Former President Donald Trump on Friday filed a lawsuit against the House January 6th Committee and its members in the latest bid to avoid a subpoena by the congressional body to compel him to testify. The news comes ahead of a planned Tuesday event in which Trump is widely expected to announce he is running for president in 2024.
The committee had voted unanimously to subpoena Trump on October 13, with committee chairman Rep, Bennie Thompson (D-MS) and vice chair Liz Cheney (W-WY) writing: “As demonstrated in our hearings, we have assembled overwhelming evidence, including from dozens of your former appointees and staff, that you personally orchestrated and oversaw a multipart effort to overturn the 2020 presidential election and to obstruct the peaceful transition of power.”
It was unclear at the time whether Trump would fight the order, in which he was asked to testify and turn over documents relating to his possible role in the January 6 insurrection at the U.S. Capitol. He has been telling his former staffers and political allies to also refuse to testify throughout the committee’s hearings.
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One of those, former Trump adviser Steve Bannon, was sentenced to four months in prison for ignoring subpoenas from the committee.
Trump himself did respond to his subpoena after it was handed down in a televised hearing, addressing a 14-page letter to the committee that began: “THE PRESIDENTIAL ELECTION OF 2020 WAS RIGGED AND STOLEN!”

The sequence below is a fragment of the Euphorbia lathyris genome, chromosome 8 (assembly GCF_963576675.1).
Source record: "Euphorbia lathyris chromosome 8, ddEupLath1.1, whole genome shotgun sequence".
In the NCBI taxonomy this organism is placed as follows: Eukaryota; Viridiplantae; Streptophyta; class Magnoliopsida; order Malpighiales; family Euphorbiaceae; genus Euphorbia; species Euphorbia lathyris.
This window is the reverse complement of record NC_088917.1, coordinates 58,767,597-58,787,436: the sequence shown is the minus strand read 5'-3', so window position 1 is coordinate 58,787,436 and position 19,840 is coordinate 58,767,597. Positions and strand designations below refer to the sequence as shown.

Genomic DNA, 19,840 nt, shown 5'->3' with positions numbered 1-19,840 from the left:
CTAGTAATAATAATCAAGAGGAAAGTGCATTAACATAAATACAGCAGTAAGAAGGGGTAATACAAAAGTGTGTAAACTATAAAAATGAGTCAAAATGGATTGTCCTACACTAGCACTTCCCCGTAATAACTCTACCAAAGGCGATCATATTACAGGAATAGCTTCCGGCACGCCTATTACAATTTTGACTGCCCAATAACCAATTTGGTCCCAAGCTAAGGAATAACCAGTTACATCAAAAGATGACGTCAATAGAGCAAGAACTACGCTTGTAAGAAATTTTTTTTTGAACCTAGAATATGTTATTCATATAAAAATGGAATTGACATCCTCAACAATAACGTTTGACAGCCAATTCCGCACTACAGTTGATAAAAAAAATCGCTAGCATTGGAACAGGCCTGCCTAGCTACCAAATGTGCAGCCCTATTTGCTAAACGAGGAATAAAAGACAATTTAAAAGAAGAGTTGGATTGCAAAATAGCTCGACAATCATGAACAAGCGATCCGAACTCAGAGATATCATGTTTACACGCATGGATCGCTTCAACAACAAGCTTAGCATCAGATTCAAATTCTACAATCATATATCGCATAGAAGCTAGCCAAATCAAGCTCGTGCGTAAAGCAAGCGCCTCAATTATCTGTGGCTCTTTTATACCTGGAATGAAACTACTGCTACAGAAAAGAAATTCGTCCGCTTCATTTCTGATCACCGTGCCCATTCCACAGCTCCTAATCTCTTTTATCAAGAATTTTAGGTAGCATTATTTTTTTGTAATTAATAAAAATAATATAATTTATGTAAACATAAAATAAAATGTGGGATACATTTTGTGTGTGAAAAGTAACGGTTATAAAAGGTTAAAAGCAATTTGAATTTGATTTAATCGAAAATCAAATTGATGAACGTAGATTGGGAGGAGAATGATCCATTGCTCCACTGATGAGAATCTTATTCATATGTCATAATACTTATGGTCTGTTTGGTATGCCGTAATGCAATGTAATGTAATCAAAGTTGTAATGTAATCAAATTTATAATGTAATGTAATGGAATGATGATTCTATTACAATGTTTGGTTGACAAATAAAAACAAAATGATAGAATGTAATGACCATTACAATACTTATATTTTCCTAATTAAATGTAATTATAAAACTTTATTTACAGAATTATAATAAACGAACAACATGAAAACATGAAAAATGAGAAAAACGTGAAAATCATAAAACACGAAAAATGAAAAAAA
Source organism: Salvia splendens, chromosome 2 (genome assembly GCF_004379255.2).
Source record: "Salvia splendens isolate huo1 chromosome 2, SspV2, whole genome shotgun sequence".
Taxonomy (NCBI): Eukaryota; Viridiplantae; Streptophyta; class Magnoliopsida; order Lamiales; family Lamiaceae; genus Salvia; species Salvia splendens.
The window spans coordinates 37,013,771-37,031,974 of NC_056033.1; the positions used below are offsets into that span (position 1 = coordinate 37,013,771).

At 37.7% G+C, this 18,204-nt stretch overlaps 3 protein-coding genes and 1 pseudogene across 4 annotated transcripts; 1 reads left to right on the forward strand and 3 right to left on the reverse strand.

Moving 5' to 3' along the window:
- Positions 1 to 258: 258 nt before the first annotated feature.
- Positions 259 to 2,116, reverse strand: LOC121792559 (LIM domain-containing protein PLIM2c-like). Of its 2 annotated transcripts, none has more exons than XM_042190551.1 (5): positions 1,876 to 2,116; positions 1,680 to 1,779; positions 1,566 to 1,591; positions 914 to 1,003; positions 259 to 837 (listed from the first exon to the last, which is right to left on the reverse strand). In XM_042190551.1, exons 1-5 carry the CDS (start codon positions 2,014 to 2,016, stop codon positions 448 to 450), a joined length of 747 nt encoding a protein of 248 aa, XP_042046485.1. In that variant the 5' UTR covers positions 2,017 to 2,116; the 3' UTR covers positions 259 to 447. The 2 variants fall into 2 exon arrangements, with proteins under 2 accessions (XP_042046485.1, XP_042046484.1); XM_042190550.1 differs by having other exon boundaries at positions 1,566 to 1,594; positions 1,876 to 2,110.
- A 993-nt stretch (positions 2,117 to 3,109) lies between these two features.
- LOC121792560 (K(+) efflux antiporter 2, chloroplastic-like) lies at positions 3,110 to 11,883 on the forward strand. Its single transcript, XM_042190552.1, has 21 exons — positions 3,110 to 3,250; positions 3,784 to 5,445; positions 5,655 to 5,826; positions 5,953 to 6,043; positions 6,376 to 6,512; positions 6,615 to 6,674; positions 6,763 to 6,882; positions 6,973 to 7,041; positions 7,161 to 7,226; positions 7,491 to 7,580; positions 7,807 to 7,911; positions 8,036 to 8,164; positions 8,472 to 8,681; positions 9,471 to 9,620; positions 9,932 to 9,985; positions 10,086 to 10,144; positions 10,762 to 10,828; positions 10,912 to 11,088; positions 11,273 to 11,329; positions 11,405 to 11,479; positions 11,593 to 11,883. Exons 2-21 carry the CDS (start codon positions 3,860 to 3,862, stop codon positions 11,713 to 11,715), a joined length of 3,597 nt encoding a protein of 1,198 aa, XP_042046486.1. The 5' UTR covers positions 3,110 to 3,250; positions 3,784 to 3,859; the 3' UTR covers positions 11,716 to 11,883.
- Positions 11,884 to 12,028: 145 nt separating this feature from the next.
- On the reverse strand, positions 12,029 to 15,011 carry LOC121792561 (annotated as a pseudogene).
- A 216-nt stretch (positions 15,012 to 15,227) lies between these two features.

In today’s lawsuit (read it here) filed in the Southern District of Florida, Trump and his legal team seek declaratory and injunctive relief, writing that “While other Presidents and former Presidents have voluntarily agreed to testify or turn over documents in response to a congressional subpoena, no President or former President has ever been compelled to do so.”
It adds, “As a result of the Committee’s self-described “unprecedented” action, President Trump has been put in the untenable position of choosing between preserving his rights and the constitutional prerogatives of the Executive Branch, or risking enforcement of the Subpoena issued to him. Accordingly, Former President Trump turns to the courts to preserve his rights and Executive Branch independence consistently upheld by the courts and endorsed by the Department of Justice.”
No timetable had been set for Trump to testify, though the committee had previously said it was eyeing sometime around Monday, November 14 — the day before Trump’s potential announcement that he is seeking office.
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